If your rewards credit card doesn't correctly identify your retailer, you might not get the rewards you're owed.
That's what happened to one New Jersey man who put all his gas purchases from one fuel station on his rewards card that earned 5 percent back on gas.
After using the card for three years, he realized that he wasn't getting the cash back he thought he had earned, according to a local news report from NJ.com. The card issuer said the 5 percent back in rewards was given for "paid-at-the-pump" purchases, but the man paid an attendant, per state rules. New Jersey doesn't allow drivers to pump their own gas.
The purchases were coded one way that indicated they were not automated pump purchases, so he earned the standard 0.25-percent rebate rather than the 5 percent. The man, with help from NJ.com, disputed the rewards system with the card issuer, claiming that no consumer knows how a retailer is coded. The card issuer offered the man half of the points he earned to end the dispute.
This scenario is more common than you might think. All the payment networks -- Visa, MasterCard, American Express and Discover -- give retailers self-identifying codes to distinguish a department store from a supermarket. And these codes help issuers dole out rewards points.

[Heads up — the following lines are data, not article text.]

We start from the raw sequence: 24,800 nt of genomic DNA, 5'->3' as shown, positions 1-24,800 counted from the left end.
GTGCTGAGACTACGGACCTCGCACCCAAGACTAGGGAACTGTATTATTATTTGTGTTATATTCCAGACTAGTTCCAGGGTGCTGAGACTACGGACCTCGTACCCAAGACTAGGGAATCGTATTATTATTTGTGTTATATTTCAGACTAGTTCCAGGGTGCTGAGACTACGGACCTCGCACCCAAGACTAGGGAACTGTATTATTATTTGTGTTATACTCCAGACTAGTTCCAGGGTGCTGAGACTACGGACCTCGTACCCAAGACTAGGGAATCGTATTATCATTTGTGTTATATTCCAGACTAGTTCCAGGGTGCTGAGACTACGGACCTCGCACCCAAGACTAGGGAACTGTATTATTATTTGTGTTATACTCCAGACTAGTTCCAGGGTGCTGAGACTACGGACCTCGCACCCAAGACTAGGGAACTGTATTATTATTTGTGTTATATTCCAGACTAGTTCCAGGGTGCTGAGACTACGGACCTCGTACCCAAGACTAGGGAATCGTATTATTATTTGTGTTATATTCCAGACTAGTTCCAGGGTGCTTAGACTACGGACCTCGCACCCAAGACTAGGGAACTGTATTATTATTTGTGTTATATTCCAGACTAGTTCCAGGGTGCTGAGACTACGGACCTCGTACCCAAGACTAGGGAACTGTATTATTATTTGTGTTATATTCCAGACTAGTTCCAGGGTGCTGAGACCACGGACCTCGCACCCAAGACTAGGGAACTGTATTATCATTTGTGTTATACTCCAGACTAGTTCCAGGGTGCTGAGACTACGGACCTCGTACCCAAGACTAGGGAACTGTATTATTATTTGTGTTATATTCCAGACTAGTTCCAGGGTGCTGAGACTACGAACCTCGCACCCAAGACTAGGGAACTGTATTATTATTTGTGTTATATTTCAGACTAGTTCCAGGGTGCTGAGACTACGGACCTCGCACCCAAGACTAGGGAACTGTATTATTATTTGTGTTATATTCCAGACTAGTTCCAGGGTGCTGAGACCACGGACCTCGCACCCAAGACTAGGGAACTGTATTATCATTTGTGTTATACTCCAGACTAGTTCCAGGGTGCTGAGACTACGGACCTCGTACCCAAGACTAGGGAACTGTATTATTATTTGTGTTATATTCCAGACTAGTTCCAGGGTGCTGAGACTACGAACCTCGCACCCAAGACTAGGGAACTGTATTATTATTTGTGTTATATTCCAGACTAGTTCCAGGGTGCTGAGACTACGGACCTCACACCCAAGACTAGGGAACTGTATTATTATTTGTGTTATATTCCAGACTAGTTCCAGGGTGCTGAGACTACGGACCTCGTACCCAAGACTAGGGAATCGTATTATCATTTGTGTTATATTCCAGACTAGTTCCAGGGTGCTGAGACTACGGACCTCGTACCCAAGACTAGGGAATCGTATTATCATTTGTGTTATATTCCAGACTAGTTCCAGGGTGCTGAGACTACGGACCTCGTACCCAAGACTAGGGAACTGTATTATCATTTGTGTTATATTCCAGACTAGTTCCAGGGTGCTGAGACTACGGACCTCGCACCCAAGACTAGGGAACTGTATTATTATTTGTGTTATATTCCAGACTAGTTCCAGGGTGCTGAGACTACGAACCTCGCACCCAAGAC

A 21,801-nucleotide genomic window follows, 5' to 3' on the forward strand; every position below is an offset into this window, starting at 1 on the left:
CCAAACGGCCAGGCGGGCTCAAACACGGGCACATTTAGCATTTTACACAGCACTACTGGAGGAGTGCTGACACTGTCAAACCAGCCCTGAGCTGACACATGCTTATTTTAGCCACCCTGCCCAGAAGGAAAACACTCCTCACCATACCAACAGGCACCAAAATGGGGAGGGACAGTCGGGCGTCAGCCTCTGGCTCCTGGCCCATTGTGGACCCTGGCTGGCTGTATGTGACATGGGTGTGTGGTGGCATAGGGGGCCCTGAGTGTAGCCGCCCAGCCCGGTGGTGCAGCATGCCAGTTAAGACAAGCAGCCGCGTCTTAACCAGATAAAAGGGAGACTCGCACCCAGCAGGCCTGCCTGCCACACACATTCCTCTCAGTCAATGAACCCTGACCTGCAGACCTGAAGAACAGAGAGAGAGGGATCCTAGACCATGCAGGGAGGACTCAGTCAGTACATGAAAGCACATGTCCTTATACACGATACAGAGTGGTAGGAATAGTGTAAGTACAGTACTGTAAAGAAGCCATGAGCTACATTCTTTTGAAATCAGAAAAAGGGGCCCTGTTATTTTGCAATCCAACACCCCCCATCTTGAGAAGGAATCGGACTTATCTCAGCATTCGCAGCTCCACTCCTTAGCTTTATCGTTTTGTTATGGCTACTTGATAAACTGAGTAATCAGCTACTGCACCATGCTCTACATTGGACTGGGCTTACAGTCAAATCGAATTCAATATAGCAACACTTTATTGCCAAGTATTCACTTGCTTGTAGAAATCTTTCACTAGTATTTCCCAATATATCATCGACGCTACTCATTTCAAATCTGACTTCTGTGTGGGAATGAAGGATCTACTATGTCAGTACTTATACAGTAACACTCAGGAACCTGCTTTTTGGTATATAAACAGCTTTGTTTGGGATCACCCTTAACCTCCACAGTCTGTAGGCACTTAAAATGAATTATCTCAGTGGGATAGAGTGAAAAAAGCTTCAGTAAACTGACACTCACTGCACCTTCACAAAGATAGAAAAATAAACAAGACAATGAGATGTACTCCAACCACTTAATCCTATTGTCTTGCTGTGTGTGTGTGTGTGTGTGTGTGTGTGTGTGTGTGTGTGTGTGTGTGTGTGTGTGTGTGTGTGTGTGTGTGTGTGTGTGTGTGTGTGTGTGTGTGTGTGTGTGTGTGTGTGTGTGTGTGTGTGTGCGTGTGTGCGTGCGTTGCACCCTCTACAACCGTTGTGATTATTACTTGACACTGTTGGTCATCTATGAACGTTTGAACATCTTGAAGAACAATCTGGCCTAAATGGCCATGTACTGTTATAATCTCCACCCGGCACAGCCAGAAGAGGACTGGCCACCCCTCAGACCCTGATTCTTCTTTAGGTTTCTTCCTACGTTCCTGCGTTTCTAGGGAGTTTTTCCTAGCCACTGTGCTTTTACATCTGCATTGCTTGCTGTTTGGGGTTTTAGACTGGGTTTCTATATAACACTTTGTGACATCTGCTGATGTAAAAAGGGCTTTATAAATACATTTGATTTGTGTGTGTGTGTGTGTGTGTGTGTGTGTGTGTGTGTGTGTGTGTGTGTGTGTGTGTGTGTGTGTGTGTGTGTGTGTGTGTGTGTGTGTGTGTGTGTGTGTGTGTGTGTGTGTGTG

For example, the American Express Blue Cash Everyday Card gives 3 percent back on supermarkets. But if you look at the small print, that includes only stand-alone supermarkets, not superstores such as Walmart or warehouse clubs like Costco. You also get 2 percent back on gas stations, but not those at a superstore, supermarket or warehouse club.
This is an important consideration when you're shopping around for a rewards credit card. If you do most of your food shopping at Walmart, a rewards card that gives more back for groceries might not help you if superstores are excluded.
For those cards that have rotating bonus categories each quarter, it's also key to read the fine print to max out the bonus. For instance, Discover is giving 5 percent back for online purchases from October to December (up to $1,500), but the online purchases exclude travel, utilities, education providers or government products or services.
In the end, always read the terms and conditions of your credit card rewards program and check regularly to make sure you're getting the rewards you earned.
Have you run into trouble with coding and rewards?
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